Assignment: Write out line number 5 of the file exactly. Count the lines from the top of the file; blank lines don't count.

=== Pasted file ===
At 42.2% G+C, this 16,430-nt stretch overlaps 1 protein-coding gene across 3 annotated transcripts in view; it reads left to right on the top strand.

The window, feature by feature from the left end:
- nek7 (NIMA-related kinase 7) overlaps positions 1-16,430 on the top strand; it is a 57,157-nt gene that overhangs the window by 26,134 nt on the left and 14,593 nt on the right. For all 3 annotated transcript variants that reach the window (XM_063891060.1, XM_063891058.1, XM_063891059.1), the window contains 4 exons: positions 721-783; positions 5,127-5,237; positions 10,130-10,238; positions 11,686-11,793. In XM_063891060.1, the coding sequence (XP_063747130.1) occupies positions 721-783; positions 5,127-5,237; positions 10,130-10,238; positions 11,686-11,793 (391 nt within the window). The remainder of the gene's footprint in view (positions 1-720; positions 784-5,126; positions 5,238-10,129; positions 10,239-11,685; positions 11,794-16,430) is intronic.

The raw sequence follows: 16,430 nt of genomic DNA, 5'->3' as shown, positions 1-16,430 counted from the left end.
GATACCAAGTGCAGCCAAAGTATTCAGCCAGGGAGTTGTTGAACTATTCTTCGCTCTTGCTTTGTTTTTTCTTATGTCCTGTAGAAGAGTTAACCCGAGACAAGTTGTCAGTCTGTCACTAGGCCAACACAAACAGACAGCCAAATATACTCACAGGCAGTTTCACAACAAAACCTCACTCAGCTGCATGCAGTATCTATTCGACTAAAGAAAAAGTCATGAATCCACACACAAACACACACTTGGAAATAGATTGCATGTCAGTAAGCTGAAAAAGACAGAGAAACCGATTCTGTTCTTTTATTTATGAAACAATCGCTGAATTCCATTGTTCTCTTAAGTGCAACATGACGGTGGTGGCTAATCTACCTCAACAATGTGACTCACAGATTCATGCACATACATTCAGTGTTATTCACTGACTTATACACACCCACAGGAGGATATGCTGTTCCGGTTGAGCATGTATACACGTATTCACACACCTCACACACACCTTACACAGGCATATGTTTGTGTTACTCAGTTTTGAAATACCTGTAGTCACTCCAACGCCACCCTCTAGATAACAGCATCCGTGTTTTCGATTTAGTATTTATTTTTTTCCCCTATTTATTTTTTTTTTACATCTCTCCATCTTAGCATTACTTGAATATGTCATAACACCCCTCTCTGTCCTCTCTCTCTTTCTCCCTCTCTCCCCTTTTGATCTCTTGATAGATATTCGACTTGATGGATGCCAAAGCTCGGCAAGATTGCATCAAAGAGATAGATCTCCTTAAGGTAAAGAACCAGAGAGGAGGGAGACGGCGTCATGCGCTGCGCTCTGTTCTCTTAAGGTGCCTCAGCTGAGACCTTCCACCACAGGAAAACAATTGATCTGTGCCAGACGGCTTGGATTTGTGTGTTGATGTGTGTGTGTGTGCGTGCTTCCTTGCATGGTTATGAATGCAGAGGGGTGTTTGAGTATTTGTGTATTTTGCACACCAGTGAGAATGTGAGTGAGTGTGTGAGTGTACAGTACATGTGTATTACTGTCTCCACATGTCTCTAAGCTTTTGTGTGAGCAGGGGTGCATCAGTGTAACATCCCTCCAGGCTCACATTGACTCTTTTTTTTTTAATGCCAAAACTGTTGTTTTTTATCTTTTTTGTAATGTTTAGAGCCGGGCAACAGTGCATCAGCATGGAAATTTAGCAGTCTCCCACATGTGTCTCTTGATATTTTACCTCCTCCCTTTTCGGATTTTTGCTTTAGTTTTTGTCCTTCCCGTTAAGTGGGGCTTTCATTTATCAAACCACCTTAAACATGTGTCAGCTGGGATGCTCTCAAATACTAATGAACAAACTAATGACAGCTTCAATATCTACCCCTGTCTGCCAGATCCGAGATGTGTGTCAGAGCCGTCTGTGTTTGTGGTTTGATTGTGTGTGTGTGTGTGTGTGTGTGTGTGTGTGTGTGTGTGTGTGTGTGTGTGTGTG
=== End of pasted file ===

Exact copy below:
GATACCAAGTGCAGCCAAAGTATTCAGCCAGGGAGTTGTTGAACTATTCTTCGCTCTTGCTTTGTTTTTTCTTATGTCCTGTAGAAGAGTTAACCCGAGACAAGTTGTCAGTCTGTCACTAGGCCAACACAAACAGACAGCCAAATATACTCACAGGCAGTTTCACAACAAAACCTCACTCAGCTGCATGCAGTATCTATTCGACTAAAGAAAAAGTCATGAATCCACACACAAACACACACTTGGAAATAGATTGCATGTCAGTAAGCTGAAAAAGACAGAGAAACCGATTCTGTTCTTTTATTTATGAAACAATCGCTGAATTCCATTGTTCTCTTAAGTGCAACATGACGGTGGTGGCTAATCTACCTCAACAATGTGACTCACAGATTCATGCACATACATTCAGTGTTATTCACTGACTTATACACACCCACAGGAGGATATGCTGTTCCGGTTGAGCATGTATACACGTATTCACACACCTCACACACACCTTACACAGGCATATGTTTGTGTTACTCAGTTTTGAAATACCTGTAGTCACTCCAACGCCACCCTCTAGATAACAGCATCCGTGTTTTCGATTTAGTATTTATTTTTTTCCCCTATTTATTTTTTTTTTACATCTCTCCATCTTAGCATTACTTGAATATGTCATAACACCCCTCTCTGTCCTCTCTCTCTTTCTCCCTCTCTCCCCTTTTGATCTCTTGATAGATATTCGACTTGATGGATGCCAAAGCTCGGCAAGATTGCATCAAAGAGATAGATCTCCTTAAGGTAAAGAACCAGAGAGGAGGGAGACGGCGTCATGCGCTGCGCTCTGTTCTCTTAAGGTGCCTCAGCTGAGACCTTCCACCACAGGAAAACAATTGATCTGTGCCAGACGGCTTGGATTTGTGTGTTGATGTGTGTGTGTGTGCGTGCTTCCTTGCATGGTTATGAATGCAGAGGGGTGTTTGAGTATTTGTGTATTTTGCACACCAGTGAGAATGTGAGTGAGTGTGTGAGTGTACAGTACATGTGTATTACTGTCTCCACATGTCTCTAAGCTTTTGTGTGAGCAGGGGTGCATCAGTGTAACATCCCTCCAGGCTCACATTGACTCTTTTTTTTTTAATGCCAAAACTGTTGTTTTTTATCTTTTTTGTAATGTTTAGAGCCGGGCAACAGTGCATCAGCATGGAAATTTAGCAGTCTCCCACATGTGTCTCTTGATATTTTACCTCCTCCCTTTTCGGATTTTTGCTTTAGTTTTTGTCCTTCCCGTTAAGTGGGGCTTTCATTTATCAAACCACCTTAAACATGTGTCAGCTGGGATGCTCTCAAATACTAATGAACAAACTAATGACAGCTTCAATATCTACCCCTGTCTGCCAGATCCGAGATGTGTGTCAGAGCCGTCTGTGTTTGTGGTTTGATTGTGTGTGTGTGTGTGTGTGTGTGTGTGTGTGTGTGTGTGTGTGTGTGTGTGTGTG